Monthly Round up – 10.22
What the team have been watching, listening to, and reading over the past month.
Monthly Round up – 10.22
5 min read
Words by Jen Barry
At the end of each month, our team catches up over some beers to reflect on work and achievements, and share what we have listened to, seen, experienced, read or watched.
What we saw
Jeff Bridges new drama series The Old Man starts with a bang, a cliché John Wick / Taken-esque action packed spy thriller, but as the series progresses the pace shifts to a slower, more intense and three-dimensional drama, and to its benefit. Bridges plays a retired CIA agent who is being hunted, with his age and years out of the game adding complexities to him trying to evade capture. Technology has advanced, he is not as physically fit as he once was, and he’s simply out of practice from having decades out of practice.
In the spirit of Halloween, we watched X, a horror-slasher film set in 1979 directed by Ti West and starring Mia Goth. The film follows a film crew who try to make an adult film on an elderly couple’s rural Texas property, but when their hosts discover what they are up to, the crew are left fighting for their lives. It’s a modern take on classic horror films, peppered with references to the greats such as The Texas Chainsaw Massacre, Psycho, and The Shining. X supplements a steady flow of blood and gore with a fair share of tension, and laughs against the backdrop of themes regarding beauty and mortality.
At this point we only need to know that Steven Graham stars in something before we are convinced to watch it. His latest drama The Walk In doesn’t disappoint. The series is a true-crime drama about the rise of neo-Nazism in the UK and features real events of the time including the attempted murder with a machete of a Sikh dentist in 2015 by Zack Davies who shouted “White power” during his attack, and the murder of MP Jo Cox in 2016 by Thomas Mair who shot and stabbed her multiple times while shouting “Put Britain first”. Graham plays the lead Matthew Collins, a reformed neo-Nazi who tries to infiltrate and derail one of the UK’s most threatening far-right groups.
What we listened to
The debut self-titled album from indie British duo Wet Leg has been on loop recently. Their first single Chaise Longue was a standout viral hit of 2021, a minimalist indie number comprising of a monotonous bass line, post-punk riff, and of course the infectious repetition of “on the Chaise Longue”, but the remaining tracks on the album are much more nuanced and less novelty.
British R&B girl group FLO, made up of Jorja, Renee and Stella, released their extended EP The Lead earlier this year, and we can’t get enough of it. Filled with early 00s nostalgia of Mya, Brandy, and TLC, their 6 track album features intricate and flawless three-part harmonies reminiscent of Destiny’s Child. From neo soul hit Another Guy to their viral Tik Tok sensation and first single Cardboard Box, it’s no wonder that i-D have pegged them as “The next big girl group”.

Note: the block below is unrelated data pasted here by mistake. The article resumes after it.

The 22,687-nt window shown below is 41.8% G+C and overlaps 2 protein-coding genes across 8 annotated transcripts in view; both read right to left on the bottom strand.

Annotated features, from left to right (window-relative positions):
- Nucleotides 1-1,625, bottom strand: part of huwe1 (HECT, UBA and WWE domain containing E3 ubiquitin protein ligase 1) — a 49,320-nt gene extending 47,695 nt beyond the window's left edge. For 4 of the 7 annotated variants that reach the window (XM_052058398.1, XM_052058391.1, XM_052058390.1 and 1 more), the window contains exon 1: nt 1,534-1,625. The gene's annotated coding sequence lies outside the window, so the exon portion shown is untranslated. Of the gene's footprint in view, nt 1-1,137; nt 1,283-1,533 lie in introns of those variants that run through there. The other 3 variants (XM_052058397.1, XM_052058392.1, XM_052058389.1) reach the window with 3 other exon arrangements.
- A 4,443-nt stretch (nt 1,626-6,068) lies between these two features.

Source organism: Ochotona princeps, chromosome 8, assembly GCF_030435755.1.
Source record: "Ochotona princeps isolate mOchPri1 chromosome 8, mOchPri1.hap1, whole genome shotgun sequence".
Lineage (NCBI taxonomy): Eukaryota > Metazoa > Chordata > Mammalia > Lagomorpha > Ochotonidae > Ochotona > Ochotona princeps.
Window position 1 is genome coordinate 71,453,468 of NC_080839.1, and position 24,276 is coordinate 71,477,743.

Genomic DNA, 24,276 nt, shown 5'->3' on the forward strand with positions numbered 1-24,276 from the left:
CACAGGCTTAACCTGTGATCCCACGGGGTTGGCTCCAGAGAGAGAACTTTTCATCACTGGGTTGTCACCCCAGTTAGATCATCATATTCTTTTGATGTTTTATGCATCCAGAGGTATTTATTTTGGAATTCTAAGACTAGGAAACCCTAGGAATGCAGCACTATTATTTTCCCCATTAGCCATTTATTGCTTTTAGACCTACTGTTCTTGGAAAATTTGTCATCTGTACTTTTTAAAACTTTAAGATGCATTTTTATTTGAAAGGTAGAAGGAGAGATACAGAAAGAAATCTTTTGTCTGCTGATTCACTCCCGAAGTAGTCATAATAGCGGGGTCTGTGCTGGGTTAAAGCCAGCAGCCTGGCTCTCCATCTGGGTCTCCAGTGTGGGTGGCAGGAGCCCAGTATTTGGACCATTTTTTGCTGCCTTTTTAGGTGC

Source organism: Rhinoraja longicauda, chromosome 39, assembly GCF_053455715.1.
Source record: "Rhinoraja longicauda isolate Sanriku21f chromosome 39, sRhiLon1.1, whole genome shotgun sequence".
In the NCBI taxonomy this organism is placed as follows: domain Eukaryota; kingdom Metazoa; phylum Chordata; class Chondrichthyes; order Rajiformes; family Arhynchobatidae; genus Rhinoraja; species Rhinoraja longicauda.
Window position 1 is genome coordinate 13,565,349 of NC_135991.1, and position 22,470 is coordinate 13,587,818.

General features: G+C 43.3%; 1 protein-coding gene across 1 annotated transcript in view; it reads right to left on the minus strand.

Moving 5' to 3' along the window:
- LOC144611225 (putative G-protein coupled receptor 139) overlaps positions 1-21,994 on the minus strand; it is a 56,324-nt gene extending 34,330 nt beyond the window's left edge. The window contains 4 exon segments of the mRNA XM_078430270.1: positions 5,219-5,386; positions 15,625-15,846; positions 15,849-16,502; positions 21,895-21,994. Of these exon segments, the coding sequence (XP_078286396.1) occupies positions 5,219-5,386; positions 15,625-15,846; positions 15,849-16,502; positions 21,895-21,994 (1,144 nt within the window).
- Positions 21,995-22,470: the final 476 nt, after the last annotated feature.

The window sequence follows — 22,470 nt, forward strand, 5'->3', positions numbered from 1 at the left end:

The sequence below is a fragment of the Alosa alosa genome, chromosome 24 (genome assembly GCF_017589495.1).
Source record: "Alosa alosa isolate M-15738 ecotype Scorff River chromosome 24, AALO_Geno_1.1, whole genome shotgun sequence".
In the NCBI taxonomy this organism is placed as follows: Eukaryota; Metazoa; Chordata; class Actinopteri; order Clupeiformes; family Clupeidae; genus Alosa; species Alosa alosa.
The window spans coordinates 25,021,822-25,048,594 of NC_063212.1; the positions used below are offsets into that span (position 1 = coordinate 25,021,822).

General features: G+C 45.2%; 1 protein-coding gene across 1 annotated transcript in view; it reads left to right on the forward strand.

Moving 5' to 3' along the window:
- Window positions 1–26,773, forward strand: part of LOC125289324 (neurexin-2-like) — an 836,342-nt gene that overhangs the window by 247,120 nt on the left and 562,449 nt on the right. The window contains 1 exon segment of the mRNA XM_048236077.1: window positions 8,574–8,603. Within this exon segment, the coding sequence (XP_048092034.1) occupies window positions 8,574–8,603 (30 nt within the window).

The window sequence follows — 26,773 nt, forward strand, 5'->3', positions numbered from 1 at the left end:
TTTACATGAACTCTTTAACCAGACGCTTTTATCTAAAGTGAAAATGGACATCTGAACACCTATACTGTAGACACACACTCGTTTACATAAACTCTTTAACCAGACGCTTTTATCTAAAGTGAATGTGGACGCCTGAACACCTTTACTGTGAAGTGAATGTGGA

At the end of September, The Economist released their 8-part podcast series The Prince. Researched and narrated by their China Correspondent Sue-Lin Wong, as she hunts for the true story behind Xi Jingping, how he rose to the top and what it means for China, and the rest of the world with him remaining in power.
What we read
After devouring and loving The Vanishing Half, we went back to read Britt Bennet’s debut novel The Mothers. Bennet started writing the novel when she was just 17 years old, the same age as the novel’s protagonist Nadia Turner. Set in a conservative Black community in Southern California, Nadia is dealing with the trauma of her mother’s suicide when she discovers she is pregnant by her boyfriend Luke, a local pastor’s son. Deciding to have an abortion, she then leaves her hometown to attend university. A beautifully written coming-of-age novel that covers a wide range of themes from personal identity to religion and gossip.
With COVID restrictions only just easing in Hong Kong and China, there has been a lot of news reports covering the emigration of people and their assets abroad. In the FT’s special report Asian art and luxury buying boom, they take a look into Hong Kong and China’s super wealthy – and also their children and grandchildren – who are turning inwards and staying put, investing into home luxuries and art, in spite of China’s political crackdown.
Last but not least, our longtime friend and collaborator, photographer Nikolaj Møller recently presented Billig Knipning, a portrait series with hairdresser Ilayah Lassen for Mads Nørgaard. After discovering her work on instagram, Nikolaj reached out to her for a chance to document some of the hairstyles. For him, her work and the subjects represent the purest form of carefree youth, a celebration of imperfections and diversity, and something he felt should be honoured and documented in the series.